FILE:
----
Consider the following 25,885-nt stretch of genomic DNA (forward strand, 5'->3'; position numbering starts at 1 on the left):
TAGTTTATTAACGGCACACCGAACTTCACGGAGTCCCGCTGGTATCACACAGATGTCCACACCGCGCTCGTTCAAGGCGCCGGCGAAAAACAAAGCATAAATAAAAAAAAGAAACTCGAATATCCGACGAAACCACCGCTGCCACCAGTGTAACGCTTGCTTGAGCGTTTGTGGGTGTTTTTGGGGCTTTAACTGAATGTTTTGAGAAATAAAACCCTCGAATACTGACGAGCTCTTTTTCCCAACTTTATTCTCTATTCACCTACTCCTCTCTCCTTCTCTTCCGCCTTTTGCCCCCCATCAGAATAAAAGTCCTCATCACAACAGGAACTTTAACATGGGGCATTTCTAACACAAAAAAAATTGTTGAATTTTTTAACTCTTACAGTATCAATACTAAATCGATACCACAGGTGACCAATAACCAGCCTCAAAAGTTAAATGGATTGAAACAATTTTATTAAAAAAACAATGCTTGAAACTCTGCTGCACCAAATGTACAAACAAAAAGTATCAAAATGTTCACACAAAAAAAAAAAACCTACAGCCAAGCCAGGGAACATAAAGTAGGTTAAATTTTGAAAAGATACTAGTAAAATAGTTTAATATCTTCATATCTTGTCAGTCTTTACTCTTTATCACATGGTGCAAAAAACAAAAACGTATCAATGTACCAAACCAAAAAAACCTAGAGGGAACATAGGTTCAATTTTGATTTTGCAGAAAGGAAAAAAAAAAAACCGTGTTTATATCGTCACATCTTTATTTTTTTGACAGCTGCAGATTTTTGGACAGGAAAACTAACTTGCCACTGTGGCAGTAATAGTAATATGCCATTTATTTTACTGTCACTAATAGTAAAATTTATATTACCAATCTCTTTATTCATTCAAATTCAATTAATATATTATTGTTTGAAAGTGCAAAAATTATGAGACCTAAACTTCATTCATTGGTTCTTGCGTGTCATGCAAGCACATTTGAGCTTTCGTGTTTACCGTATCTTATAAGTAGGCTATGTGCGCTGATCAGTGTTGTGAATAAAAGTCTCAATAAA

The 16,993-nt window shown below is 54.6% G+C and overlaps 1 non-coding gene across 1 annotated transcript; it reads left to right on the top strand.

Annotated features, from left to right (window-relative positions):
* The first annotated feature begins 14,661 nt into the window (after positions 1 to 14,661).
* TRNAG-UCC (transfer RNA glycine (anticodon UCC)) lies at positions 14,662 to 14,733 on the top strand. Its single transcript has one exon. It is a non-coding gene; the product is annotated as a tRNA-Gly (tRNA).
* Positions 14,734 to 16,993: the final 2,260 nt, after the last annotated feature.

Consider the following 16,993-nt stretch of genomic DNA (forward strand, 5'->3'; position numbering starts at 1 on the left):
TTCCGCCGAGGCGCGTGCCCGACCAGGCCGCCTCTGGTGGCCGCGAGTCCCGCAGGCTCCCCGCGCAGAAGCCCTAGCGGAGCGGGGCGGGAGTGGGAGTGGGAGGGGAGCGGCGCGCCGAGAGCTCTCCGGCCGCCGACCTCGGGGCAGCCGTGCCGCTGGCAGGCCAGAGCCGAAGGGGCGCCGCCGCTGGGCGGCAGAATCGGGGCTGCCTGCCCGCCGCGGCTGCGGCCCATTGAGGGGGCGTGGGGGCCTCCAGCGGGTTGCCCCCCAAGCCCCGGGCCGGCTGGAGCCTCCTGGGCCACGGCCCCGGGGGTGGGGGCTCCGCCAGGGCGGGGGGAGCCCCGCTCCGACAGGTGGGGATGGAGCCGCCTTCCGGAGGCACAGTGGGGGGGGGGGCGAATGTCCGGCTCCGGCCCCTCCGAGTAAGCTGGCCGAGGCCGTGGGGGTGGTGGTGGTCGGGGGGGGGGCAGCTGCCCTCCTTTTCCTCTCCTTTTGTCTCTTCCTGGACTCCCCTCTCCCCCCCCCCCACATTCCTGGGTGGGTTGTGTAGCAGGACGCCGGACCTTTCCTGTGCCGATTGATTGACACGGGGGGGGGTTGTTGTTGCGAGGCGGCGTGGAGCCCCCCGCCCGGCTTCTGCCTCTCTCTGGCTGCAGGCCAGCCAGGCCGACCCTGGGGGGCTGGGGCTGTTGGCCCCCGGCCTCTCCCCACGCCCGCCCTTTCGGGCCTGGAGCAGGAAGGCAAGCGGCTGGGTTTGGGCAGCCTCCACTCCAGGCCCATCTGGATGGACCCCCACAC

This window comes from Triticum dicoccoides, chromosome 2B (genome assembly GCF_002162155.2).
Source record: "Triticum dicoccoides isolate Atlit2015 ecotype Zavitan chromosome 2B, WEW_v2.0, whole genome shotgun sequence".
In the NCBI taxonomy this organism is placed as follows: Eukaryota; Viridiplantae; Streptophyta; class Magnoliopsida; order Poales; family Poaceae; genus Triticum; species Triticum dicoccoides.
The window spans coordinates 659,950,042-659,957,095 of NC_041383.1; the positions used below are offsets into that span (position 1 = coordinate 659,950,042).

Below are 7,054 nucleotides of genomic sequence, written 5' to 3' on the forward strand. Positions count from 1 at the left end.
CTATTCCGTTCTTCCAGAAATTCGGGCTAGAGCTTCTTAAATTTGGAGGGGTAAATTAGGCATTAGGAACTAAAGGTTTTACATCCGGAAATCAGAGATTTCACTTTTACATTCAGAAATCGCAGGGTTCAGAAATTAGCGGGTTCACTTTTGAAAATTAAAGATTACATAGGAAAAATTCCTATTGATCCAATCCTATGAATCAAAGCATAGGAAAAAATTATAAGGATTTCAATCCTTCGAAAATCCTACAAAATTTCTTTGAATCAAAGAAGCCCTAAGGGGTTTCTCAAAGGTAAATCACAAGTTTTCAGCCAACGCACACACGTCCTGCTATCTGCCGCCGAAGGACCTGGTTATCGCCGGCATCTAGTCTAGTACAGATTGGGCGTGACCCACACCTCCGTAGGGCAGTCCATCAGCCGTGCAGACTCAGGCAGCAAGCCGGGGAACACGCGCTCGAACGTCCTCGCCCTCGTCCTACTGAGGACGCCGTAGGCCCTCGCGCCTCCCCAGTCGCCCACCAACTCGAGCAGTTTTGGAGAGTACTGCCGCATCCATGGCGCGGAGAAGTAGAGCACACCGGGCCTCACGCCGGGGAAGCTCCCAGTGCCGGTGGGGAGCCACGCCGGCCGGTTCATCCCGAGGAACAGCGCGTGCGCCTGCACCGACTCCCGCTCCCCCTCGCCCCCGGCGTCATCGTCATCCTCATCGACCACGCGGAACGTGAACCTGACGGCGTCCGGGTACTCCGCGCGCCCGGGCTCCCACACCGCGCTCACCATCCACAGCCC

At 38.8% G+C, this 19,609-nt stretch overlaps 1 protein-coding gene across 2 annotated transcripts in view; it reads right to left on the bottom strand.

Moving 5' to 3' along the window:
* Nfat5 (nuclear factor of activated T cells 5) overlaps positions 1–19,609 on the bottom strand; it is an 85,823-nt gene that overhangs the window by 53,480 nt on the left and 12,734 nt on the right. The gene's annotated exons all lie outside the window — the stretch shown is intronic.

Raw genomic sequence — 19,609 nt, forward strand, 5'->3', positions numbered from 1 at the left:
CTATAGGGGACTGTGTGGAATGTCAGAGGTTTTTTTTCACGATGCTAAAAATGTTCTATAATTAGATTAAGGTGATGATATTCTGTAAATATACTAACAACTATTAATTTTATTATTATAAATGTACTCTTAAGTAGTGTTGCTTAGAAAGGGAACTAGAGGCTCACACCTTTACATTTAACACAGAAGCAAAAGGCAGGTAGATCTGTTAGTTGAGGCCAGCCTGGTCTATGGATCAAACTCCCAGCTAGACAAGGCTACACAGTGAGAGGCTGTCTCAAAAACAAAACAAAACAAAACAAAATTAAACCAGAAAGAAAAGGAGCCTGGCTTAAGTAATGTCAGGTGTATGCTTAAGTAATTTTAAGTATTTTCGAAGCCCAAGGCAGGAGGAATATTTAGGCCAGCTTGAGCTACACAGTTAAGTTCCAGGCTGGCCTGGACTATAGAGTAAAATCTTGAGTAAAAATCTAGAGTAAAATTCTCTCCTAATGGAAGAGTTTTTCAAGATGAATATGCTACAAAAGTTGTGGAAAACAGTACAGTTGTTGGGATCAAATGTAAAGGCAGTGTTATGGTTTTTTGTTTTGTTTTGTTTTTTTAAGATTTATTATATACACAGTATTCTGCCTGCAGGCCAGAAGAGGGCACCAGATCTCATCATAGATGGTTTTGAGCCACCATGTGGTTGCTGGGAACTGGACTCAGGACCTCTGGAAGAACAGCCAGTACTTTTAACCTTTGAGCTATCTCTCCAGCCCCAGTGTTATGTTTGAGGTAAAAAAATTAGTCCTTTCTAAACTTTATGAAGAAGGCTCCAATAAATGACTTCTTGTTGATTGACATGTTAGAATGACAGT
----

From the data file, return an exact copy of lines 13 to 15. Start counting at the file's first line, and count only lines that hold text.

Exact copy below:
The window spans coordinates 659,950,042-659,957,095 of NC_041383.1; the positions used below are offsets into that span (position 1 = coordinate 659,950,042).

Below are 7,054 nucleotides of genomic sequence, written 5' to 3' on the forward strand. Positions count from 1 at the left end.
CTATTCCGTTCTTCCAGAAATTCGGGCTAGAGCTTCTTAAATTTGGAGGGGTAAATTAGGCATTAGGAACTAAAGGTTTTACATCCGGAAATCAGAGATTTCACTTTTACATTCAGAAATCGCAGGGTTCAGAAATTAGCGGGTTCACTTTTGAAAATTAAAGATTACATAGGAAAAATTCCTATTGATCCAATCCTATGAATCAAAGCATAGGAAAAAATTATAAGGATTTCAATCCTTCGAAAATCCTACAAAATTTCTTTGAATCAAAGAAGCCCTAAGGGGTTTCTCAAAGGTAAATCACAAGTTTTCAGCCAACGCACACACGTCCTGCTATCTGCCGCCGAAGGACCTGGTTATCGCCGGCATCTAGTCTAGTACAGATTGGGCGTGACCCACACCTCCGTAGGGCAGTCCATCAGCCGTGCAGACTCAGGCAGCAAGCCGGGGAACACGCGCTCGAACGTCCTCGCCCTCGTCCTACTGAGGACGCCGTAGGCCCTCGCGCCTCCCCAGTCGCCCACCAACTCGAGCAGTTTTGGAGAGTACTGCCGCATCCATGGCGCGGAGAAGTAGAGCACACCGGGCCTCACGCCGGGGAAGCTCCCAGTGCCGGTGGGGAGCCACGCCGGCCGGTTCATCCCGAGGAACAGCGCGTGCGCCTGCACCGACTCCCGCTCCCCCTCGCCCCCGGCGTCATCGTCATCCTCATCGACCACGCGGAACGTGAACCTGACGGCGTCCGGGTACTCCGCGCGCCCGGGCTCCCACACCGCGCTCACCATCCACAGCCC